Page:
50th Anniversary Golden Nugget of the Week: First Golf Course in The Landings

By Richard Burke
50th Anniversary History Subcommittee

The first golf course in The Landings, which opened in July of 1974, was designed by Arnold Palmer and Frank Duane (pictured at right). Arnold, or course, is legendary. But who was Frank Duane...the guy who did most of the actual design work? Answer: A kid from the Bronx!

Born in 1921, Francis J. Duane graduated from the State University of New York in 1944, with a degree in landscape architecture. Within a year he joined Robert Trent Jones and quickly became his chief assistant, designing courses with him for almost 20 years. In 1963, Duane decided to launch a solo practice, but that effort was aborted two years later when he was bitten by an insect and stricken with Guillain-Barre Syndrome, a debilitating disease that soon confined him to a wheelchair. It’s at this point that he joined with Arnold Palmer, working with him on many courses including Marshwood.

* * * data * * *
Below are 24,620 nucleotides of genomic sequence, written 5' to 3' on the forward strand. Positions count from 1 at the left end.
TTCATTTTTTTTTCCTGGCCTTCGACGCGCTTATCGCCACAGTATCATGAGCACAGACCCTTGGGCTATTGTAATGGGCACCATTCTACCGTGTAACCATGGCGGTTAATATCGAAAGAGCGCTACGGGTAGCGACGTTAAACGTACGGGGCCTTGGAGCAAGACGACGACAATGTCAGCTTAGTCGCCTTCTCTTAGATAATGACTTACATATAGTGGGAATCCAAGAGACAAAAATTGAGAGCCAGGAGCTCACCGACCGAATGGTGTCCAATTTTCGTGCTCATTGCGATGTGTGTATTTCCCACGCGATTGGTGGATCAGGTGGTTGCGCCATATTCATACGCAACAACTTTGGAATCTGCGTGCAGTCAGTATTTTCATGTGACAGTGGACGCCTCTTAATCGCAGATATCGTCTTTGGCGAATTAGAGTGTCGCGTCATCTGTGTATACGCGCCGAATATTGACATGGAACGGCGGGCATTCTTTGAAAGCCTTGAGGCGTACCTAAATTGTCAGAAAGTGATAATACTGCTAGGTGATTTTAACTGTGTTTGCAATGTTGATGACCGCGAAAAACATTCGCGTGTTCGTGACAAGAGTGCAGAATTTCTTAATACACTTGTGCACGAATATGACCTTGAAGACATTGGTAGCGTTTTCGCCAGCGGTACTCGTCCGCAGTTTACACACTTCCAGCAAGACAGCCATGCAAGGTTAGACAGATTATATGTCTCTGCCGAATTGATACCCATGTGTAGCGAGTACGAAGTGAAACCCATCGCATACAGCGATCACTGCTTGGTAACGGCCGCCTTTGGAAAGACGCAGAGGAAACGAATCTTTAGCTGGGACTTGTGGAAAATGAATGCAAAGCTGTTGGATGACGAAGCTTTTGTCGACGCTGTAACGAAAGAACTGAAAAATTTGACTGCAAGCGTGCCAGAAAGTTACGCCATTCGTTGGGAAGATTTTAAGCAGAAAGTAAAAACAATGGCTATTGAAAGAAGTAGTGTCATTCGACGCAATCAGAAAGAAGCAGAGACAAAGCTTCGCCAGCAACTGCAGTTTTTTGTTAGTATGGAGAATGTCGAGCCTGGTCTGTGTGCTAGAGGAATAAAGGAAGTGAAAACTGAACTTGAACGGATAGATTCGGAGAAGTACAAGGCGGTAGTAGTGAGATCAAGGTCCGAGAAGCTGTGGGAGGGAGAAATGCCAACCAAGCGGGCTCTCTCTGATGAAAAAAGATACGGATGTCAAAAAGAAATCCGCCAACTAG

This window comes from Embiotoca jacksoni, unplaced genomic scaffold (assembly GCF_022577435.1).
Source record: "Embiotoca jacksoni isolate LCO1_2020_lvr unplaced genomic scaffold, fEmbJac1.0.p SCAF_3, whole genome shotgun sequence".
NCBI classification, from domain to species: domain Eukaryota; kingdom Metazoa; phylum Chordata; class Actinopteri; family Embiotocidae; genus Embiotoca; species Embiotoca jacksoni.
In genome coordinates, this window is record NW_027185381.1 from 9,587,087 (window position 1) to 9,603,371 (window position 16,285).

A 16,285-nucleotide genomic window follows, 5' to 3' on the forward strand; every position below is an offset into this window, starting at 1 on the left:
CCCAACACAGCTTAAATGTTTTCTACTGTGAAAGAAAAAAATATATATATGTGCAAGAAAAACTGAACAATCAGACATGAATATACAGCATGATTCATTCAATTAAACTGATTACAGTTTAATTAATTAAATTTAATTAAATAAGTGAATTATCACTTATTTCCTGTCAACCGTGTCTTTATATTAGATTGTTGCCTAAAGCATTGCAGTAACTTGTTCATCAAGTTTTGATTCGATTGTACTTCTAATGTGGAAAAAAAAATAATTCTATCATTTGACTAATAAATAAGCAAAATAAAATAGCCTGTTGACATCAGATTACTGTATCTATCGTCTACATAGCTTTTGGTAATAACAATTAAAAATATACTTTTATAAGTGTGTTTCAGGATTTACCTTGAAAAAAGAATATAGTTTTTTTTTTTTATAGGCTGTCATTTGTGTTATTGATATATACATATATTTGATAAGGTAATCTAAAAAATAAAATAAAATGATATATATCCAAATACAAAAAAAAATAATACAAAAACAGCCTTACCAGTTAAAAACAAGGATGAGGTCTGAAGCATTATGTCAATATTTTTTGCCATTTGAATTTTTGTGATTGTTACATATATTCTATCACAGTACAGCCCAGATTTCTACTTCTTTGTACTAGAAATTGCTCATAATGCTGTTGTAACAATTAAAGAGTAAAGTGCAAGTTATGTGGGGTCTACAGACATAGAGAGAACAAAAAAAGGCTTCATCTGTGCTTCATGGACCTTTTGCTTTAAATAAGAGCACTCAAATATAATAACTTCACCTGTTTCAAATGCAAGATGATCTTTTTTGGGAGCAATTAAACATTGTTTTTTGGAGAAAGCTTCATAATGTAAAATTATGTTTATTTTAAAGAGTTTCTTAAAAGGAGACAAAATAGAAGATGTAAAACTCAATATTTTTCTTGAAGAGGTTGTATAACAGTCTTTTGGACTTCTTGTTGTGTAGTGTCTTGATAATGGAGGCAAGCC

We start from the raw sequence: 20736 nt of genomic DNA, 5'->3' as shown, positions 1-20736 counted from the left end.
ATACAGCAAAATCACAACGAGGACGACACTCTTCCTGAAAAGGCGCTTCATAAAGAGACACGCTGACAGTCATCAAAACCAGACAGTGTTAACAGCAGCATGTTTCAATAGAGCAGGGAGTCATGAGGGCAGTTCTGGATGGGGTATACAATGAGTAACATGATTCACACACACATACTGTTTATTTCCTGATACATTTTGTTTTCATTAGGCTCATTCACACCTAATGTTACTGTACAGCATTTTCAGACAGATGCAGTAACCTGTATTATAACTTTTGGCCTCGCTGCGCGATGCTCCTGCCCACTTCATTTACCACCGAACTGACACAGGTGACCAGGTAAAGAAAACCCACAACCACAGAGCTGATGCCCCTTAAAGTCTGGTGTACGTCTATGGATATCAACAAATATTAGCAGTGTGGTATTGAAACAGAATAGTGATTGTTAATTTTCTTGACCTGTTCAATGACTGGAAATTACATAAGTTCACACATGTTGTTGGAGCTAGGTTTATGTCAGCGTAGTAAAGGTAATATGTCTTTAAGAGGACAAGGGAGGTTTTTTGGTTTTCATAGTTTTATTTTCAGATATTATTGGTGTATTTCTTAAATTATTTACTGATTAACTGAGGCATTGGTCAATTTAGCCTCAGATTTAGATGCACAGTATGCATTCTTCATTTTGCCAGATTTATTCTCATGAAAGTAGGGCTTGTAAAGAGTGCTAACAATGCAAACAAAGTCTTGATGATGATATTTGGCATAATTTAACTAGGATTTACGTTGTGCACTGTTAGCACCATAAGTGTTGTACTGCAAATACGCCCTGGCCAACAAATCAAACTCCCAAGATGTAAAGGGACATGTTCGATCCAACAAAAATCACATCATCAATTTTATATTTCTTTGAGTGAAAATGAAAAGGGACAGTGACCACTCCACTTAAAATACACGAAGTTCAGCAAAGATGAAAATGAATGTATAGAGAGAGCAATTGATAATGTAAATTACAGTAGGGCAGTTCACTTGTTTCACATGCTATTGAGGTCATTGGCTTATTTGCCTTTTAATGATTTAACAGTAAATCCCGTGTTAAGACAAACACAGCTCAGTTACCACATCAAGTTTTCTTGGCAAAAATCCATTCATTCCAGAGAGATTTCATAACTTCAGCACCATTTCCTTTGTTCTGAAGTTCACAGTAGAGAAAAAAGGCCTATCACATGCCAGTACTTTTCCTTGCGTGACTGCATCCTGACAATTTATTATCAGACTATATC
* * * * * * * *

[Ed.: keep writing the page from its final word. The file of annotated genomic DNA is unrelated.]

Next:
Paul Fullmer, Executive Secretary Emeritus of the American Society of Golf Course Architects (ASGCA), writes in Presidents I Have Known, “Frank Duane’s life was a Profile in Courage.The big, burly guy was all guts and you had to love him. He worked before the term ‘project architect’ was coined by the media to identify the architect of record’s associate who was the lead person on the project. Obviously, he did many high-profile jobs with both Jones and Palmer that added much luster to his career.”

As his illness progressed, it became impossible for him to travel to sites, and he finished his career doing small jobs from his home in Port Washington, New York. Frank was elected into ASGCA as a member in 1964 and as ASGCA President in 1972. He was elected as a Fellow of the organization in 1991, and served as a member of the Society for 30 years until his death in 1994.


This article was originally published by The Landings Association on their website.

Visit landings.org to read the original article.